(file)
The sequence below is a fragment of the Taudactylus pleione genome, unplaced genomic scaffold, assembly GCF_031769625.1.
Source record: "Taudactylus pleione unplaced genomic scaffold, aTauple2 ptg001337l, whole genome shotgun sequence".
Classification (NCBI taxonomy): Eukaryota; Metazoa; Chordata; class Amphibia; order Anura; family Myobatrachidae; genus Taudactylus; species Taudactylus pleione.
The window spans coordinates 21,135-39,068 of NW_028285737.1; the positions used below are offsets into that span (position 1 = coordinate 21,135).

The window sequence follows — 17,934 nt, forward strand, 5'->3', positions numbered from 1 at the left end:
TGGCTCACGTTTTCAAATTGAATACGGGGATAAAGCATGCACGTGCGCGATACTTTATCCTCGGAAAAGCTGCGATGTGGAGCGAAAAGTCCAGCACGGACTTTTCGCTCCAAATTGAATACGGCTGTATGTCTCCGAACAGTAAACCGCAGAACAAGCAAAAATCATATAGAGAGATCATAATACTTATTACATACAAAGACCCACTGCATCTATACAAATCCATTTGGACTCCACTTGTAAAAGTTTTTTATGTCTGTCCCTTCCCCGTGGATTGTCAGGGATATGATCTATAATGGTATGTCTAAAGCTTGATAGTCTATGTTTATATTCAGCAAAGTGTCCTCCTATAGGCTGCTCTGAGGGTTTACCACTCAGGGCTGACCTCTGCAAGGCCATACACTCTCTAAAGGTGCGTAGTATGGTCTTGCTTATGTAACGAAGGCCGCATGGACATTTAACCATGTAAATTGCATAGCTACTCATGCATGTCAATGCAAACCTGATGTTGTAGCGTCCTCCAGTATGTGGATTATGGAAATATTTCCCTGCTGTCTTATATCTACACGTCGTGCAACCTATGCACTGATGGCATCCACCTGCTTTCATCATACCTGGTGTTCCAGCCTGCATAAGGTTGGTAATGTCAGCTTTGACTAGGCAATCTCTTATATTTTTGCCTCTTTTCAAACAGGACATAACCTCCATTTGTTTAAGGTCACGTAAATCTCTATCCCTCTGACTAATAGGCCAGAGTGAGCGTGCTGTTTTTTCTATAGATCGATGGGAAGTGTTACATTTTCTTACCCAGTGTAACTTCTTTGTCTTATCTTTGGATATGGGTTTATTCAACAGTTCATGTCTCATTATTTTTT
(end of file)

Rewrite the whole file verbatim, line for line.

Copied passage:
The sequence below is a fragment of the Taudactylus pleione genome, unplaced genomic scaffold, assembly GCF_031769625.1.
Source record: "Taudactylus pleione unplaced genomic scaffold, aTauple2 ptg001337l, whole genome shotgun sequence".
Classification (NCBI taxonomy): Eukaryota; Metazoa; Chordata; class Amphibia; order Anura; family Myobatrachidae; genus Taudactylus; species Taudactylus pleione.
The window spans coordinates 21,135-39,068 of NW_028285737.1; the positions used below are offsets into that span (position 1 = coordinate 21,135).

The window sequence follows — 17,934 nt, forward strand, 5'->3', positions numbered from 1 at the left end:
TGGCTCACGTTTTCAAATTGAATACGGGGATAAAGCATGCACGTGCGCGATACTTTATCCTCGGAAAAGCTGCGATGTGGAGCGAAAAGTCCAGCACGGACTTTTCGCTCCAAATTGAATACGGCTGTATGTCTCCGAACAGTAAACCGCAGAACAAGCAAAAATCATATAGAGAGATCATAATACTTATTACATACAAAGACCCACTGCATCTATACAAATCCATTTGGACTCCACTTGTAAAAGTTTTTTATGTCTGTCCCTTCCCCGTGGATTGTCAGGGATATGATCTATAATGGTATGTCTAAAGCTTGATAGTCTATGTTTATATTCAGCAAAGTGTCCTCCTATAGGCTGCTCTGAGGGTTTACCACTCAGGGCTGACCTCTGCAAGGCCATACACTCTCTAAAGGTGCGTAGTATGGTCTTGCTTATGTAACGAAGGCCGCATGGACATTTAACCATGTAAATTGCATAGCTACTCATGCATGTCAATGCAAACCTGATGTTGTAGCGTCCTCCAGTATGTGGATTATGGAAATATTTCCCTGCTGTCTTATATCTACACGTCGTGCAACCTATGCACTGATGGCATCCACCTGCTTTCATCATACCTGGTGTTCCAGCCTGCATAAGGTTGGTAATGTCAGCTTTGACTAGGCAATCTCTTATATTTTTGCCTCTTTTCAAACAGGACATAACCTCCATTTGTTTAAGGTCACGTAAATCTCTATCCCTCTGACTAATAGGCCAGAGTGAGCGTGCTGTTTTTTCTATAGATCGATGGGAAGTGTTACATTTTCTTACCCAGTGTAACTTCTTTGTCTTATCTTTGGATATGGGTTTATTCAACAGTTCATGTCTCATTATTTTTT